The 323 Bomb Group had the distinction of being the first Marauder group to see action in the European Theater, flying their first combat mission from Earls Colne, Essex on 16 July 1943. The Group was known as the “White Tails” due to the white stripe on the vertical fin. 41-34955 was named “Mission Belle”.
A close-up of “Mission Belle’s” nose art, showing 95 mission markers.
“Rock Hill Special” was a B-26C assigned to the 323rd BG, 454th Bomb Squadron. Here Serial Number was 41-3485. Most sources include “Lucky Graki” as part of this Marauder’s name, but I have to wonder if that wasn’t the nickname of the bombardier.
Another view of 41-34854 which shows additional details of her nose art.
A series of four photos of the 454 Bomb Squadron’s “Flaming Mamie”, serial number 41-34997. A close examination of the nose camouflage reveals several variations of the tone of the Olive Drab paint.
Canopy details of “Flaming Mamie”. The side panels could be opened for ventilation while to overhead panels hinged to the side to facilitate a quick exit.
Sgt. John Daily poses atop Mamie’s starboard engine. The outboard engine panel has been replaced with an uncamouflaged example. The nacelle and leading edge of the wing offer a good example of paint chipping for modelers wishing to duplicate the effect. 41-31961 in the background was shot down by flak over Caen, France on 06JUN44.
The starboard side of “Flaming Mamie” shows more chipping and her pin-up nose art.
“Little Lulu” shows an impressive tally of 61 mission markers. She was assigned to the 323 BG / 454 BS.
B-26C serial number 41-34969 of the 456 BS being towed by a wrecker, diorama material. Note that the ground crew is well-supplied with sheepskin “bomber jackets.”
Marauder 41-31951 of the 454 Bomb Group carried “Thunderbird” on the port side of her nose and “USO” to starboard.
Officers pose by the nose of “Bingo Buster”, serial number 41-34863. Most modelers, myself included, depict bombs with a fresh coat of paint, and sometimes even the prescribed markings. Many photos show the condition of bombs to be much different, with worn paint due to storage outside in all weather conditions.
The 455 Bomb Squadron’s “Bat-outa-hell” displays 56 bomb and 3 decoy mission markers, along with crew names by each station.
Part I here:
The Model 307 Stratoliner was an attempt by Boeing to re-engineer their successful B-17 design into a civilian airliner. This was done by marrying the engines, wings, and tail surfaces of the B-17C with an all- new fuselage optimized to carry passengers. The design first flew on 31DEC38. Three months later the aircraft crashed killing all ten people aboard; analysis of the crash led Boeing to increase the vertical tail surfaces by extending the fin along the top of the fuselage. This feature was introduced into B-17 production starting with the E model Fortress.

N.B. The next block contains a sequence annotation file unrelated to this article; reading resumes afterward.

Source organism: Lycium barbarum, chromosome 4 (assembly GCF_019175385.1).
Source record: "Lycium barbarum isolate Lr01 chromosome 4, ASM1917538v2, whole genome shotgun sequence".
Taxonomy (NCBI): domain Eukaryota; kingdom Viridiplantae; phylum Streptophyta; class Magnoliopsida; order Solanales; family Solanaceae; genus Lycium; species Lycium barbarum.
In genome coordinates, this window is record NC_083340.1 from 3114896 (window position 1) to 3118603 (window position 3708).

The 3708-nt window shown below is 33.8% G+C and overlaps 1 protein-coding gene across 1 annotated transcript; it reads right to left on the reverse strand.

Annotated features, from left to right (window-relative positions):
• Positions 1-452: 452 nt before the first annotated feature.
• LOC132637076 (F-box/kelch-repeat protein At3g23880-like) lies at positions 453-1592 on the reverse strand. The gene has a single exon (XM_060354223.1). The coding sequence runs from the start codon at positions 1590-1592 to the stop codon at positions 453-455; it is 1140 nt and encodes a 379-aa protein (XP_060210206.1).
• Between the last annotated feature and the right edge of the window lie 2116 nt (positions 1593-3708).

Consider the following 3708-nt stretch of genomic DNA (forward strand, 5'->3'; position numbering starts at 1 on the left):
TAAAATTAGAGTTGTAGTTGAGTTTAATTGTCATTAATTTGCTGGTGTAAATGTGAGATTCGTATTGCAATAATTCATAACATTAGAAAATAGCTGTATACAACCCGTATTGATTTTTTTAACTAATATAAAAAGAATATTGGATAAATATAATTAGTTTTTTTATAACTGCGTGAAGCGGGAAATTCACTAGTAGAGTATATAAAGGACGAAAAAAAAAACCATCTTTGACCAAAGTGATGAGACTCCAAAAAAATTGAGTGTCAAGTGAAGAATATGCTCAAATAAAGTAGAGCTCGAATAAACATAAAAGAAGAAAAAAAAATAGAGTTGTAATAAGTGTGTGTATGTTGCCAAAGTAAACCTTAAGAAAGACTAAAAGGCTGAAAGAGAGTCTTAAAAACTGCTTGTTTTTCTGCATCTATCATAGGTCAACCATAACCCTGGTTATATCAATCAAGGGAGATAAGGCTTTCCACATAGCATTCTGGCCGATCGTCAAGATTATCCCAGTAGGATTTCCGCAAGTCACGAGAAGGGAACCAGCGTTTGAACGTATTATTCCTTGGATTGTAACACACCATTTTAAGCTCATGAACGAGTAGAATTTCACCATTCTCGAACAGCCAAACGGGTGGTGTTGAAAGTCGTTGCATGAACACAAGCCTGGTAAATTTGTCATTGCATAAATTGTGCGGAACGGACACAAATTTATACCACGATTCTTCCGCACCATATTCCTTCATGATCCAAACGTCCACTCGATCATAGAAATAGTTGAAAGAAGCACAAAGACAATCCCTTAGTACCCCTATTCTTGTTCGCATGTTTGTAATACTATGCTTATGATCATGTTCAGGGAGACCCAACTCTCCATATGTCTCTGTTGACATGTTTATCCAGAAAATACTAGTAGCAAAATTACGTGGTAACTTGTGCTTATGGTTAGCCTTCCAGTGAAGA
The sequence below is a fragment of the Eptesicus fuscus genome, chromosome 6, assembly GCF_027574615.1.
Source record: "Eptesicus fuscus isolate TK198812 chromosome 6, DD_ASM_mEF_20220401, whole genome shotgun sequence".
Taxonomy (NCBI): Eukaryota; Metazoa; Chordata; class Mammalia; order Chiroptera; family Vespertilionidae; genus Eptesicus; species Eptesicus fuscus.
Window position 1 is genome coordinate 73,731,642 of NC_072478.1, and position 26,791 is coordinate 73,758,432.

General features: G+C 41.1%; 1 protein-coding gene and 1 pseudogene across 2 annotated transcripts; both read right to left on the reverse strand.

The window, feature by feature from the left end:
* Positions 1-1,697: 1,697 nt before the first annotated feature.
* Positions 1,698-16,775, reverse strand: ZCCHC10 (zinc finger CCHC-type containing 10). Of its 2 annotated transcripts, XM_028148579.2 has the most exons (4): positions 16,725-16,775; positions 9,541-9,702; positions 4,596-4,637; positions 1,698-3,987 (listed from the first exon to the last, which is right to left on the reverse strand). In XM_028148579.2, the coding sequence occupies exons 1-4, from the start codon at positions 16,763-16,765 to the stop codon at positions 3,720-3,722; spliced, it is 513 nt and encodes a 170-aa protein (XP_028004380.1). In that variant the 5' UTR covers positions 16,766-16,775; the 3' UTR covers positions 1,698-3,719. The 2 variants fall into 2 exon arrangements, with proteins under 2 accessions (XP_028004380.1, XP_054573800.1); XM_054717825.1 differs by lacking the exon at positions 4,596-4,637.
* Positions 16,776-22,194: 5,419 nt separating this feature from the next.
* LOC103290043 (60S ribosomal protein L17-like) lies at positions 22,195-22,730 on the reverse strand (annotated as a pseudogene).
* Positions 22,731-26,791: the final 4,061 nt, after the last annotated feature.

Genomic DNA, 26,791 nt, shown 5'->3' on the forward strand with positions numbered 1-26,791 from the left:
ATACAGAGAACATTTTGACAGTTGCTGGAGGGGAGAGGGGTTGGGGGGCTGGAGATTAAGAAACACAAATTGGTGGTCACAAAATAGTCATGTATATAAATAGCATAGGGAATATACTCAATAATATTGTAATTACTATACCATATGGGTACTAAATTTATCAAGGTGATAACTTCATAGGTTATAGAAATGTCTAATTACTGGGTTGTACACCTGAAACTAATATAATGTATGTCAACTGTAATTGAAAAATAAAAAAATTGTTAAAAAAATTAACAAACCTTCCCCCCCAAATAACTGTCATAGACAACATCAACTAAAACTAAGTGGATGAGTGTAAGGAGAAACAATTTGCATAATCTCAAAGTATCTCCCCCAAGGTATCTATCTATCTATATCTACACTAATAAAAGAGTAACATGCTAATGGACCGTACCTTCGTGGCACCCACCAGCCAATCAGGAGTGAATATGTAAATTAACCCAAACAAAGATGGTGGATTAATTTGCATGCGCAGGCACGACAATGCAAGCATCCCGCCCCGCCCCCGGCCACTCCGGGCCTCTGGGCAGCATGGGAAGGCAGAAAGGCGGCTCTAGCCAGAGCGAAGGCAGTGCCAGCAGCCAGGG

Despite the crash the Stratoliner entered production, Pan Am receiving their first aircraft in July 1940. TWA ordered five, on this example the B-17 heritage is obvious in the shape of the wings and tail.
Ten Model 307s were produced before America’s entry into the war curtailed all commercial aircraft production. TWA’s five Stratoliners were purchased by the Army for use as trans-Atlantic transports as the C-75. They were modified to carry additional fuel and served shuttling VIPs between America and England until replaced by the Douglas C-54 Skymaster in 1944, when they were returned to TWA. (LIFE Magazine photograph)
Flight crew consisted of a Pilot, Co-Pilot, and Flight Engineer. Passenger capacity was 33, which was increased to 38 after the aircraft were converted back to civilian airliners.
Both Pan Am and TWA sold off their Stratoliners in 1947 to other airlines, replacing them with faster types which could carry more passengers. Airnautic operated its Stratoliner in commercial service until 1974, flying routes out of Corsica.
Millionaire Howard Hughes purchased NC-19904 for an attempt at breaking his own speed record for an around-the-world flight. His attempt was abandoned with the start of the Second World War. He christened his Stratoliner “The Flying Penthouse”.
In an unusual twist, the fuselage of Hughes’ Stratoliner was ultimately sold and converted into a boat and named the “Cosmic Muffin”. She operated out of Fort Lauderdale, Florida.
The last surviving Model 307 is NC-19903. On its flight to the Smithsonian on 28MAR02 it was ditched at Seattle, Washington. The aircraft was successfully recovered, restored to flight-worthy condition, and the second time the donation flight was successful. The aircraft is currently on display at the Udvar-Hazy Center in Pan Am markings.
B-17 color photographs here:
James H. Howard was a Naval Aviator, a Flying Tiger, and the only fighter pilot to be awarded the Congressional Medal of Honor in the European Theater of Operations during WWII. His most famous exploit is best described by his Medal of Honor citation below:
For conspicuous gallantry and intrepidity above and beyond the call of duty in action with the enemy near Oschersleben, Germany, on 11 January 1944. On that day Col. Howard was the leader of a group of P-51 aircraft providing support for a heavy bomber formation on a long-range mission deep in enemy territory. As Col. Howard’s group met the bombers in the target area the bomber force was attacked by numerous enemy fighters. Col. Howard, with his group, at once engaged the enemy and himself destroyed a German ME. 110. As a result of this attack Col. Howard lost contact with his group, and at once returned to the level of the bomber formation. He then saw that the bombers were being heavily attacked by enemy airplanes and that no other friendly fighters were at hand. While Col. Howard could have waited to attempt to assemble his group before engaging the enemy, he chose instead to attack single-handed a formation of more than 30 German airplanes. With utter disregard for his own safety he immediately pressed home determined attacks for some 30 minutes, during which time he destroyed 3 enemy airplanes and probably destroyed and damaged others. Toward the end of this engagement 3 of his guns went out of action and his fuel supply was becoming dangerously low. Despite these handicaps and the almost insuperable odds against him, Col. Howard continued his aggressive action in an attempt to protect the bombers from the numerous fighters. His skill, courage, and intrepidity on this occasion set an example of heroism which will be an inspiration to the U.S. Armed Forces.